There is one chap who sends me emails with things like “Facebook message” in the subject line. The email itself has nothing to do with Facebook. It’s just a crude device to get me to open the email.
To my mind it falls in the same ditch as the person who says, “Sex! Now that I have your attention …” Astonishingly, there are still some folks who use that cringingly awful “Hook”, either in writing or in speech.
I promised myself that the next time I heard a speaker open with that I would rise and leave the room in a marked manner. And I shall.
Another devious device is to offer something free, and then renege on it. Here’s one I received last week:
Im (sic) giving this away Totally FREE!
But when you click on the link, this is what you get:
Regular Price $197
Today only $37/mon
ADD TO CART
TODAY’S PAYMENT: $44.40
Includes the first month of service
It goes from FREE to $37 PER MONTH! and on to $44.40 (per month) without missing a beat.
Let me now turn to weasel words. They are terms we use to imply something more than the reality. The intention is to deceive.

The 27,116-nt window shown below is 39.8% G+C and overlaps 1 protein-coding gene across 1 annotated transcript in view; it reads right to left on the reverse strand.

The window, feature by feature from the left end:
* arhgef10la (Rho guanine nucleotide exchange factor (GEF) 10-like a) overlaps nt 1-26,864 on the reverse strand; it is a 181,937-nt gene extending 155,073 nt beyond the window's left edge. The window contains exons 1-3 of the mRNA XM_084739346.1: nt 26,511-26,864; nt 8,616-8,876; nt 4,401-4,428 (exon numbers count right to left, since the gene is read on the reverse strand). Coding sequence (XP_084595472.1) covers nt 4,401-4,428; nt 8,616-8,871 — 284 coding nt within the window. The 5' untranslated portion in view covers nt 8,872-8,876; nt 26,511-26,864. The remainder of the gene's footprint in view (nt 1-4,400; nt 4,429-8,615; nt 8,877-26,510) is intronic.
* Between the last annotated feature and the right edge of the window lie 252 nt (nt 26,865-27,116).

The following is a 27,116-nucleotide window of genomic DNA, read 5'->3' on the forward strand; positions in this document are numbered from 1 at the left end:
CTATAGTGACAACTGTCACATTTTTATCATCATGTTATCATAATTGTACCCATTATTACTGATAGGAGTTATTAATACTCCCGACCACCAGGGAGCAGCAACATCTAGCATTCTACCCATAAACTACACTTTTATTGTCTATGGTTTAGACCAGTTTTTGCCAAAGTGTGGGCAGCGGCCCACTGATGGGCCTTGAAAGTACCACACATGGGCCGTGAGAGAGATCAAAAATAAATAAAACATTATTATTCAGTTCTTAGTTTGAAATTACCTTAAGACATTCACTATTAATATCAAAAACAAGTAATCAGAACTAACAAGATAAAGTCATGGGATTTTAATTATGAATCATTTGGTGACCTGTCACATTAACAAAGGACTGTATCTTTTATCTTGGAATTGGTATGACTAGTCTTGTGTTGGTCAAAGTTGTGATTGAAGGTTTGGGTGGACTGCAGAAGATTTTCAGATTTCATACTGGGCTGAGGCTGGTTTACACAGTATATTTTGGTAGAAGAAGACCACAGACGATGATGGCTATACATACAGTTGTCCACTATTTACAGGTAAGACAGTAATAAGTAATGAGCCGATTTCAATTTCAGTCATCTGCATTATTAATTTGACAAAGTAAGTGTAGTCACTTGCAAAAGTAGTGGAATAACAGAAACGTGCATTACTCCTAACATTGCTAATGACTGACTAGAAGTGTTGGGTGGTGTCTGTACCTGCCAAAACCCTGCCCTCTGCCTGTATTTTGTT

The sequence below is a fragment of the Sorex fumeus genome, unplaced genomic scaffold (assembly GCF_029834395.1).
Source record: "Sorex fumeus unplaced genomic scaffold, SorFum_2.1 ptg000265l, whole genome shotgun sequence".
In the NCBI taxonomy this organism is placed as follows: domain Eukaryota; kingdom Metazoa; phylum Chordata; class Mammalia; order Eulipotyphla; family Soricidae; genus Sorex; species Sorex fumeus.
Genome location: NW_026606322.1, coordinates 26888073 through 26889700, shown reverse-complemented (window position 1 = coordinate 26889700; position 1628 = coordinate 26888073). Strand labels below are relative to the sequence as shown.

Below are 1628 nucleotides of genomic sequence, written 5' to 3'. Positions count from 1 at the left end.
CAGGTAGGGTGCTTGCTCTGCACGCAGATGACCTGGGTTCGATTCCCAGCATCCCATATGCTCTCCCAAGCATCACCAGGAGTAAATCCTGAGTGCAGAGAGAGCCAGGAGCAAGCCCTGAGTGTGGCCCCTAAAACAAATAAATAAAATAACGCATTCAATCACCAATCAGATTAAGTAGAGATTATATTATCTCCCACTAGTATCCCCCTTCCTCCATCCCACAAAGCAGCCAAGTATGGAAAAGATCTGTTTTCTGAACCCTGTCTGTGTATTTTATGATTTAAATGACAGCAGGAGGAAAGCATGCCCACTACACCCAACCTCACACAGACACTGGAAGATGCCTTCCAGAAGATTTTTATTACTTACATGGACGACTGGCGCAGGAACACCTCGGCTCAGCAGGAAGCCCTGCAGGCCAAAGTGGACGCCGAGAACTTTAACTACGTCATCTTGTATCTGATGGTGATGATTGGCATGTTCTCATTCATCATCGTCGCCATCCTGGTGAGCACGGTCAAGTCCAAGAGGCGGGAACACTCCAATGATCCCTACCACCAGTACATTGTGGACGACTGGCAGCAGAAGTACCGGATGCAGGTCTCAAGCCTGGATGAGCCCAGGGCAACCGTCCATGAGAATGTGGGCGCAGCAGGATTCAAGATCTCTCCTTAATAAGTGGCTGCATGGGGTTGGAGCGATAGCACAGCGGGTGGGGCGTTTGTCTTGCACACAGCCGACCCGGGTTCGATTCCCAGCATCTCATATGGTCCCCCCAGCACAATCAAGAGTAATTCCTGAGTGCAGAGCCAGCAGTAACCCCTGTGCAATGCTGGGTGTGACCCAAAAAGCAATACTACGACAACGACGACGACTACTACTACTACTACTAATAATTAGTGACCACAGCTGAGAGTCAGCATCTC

One of the most common examples these days is “You have been approved”. It implies a selection that never took place, other than inclusion from the database. It even suggests that you have applied in the first place.
A close relation is the long-standing “Three Stage” copy approach favoured by Reader’s Digest, which states, “You have come through two stages of selection and are now in the final of the Prize Draw.”
The first two stages actually consist of selecting names from the database (known to be interested in the product being offered) and the allocation (automatically by computer) of six numbers in the Draw. There’s nothing illegal or even immoral about this approach, but I think you can see how the wording implies more than what actually takes place.
Another favourite involves a sealed envelope that you have to tear open to see if you are a lucky winner. The weasel words in this case will be, “Find a Lucky Six for a chance to Scoop the Jackpot”.
Once again the implication is that there is an element of chance, whereas every sealed envelope contains a six. The key word is “Find”. For a genuine element of chance there would be the word “If”, as in “See if you have a lucky six.”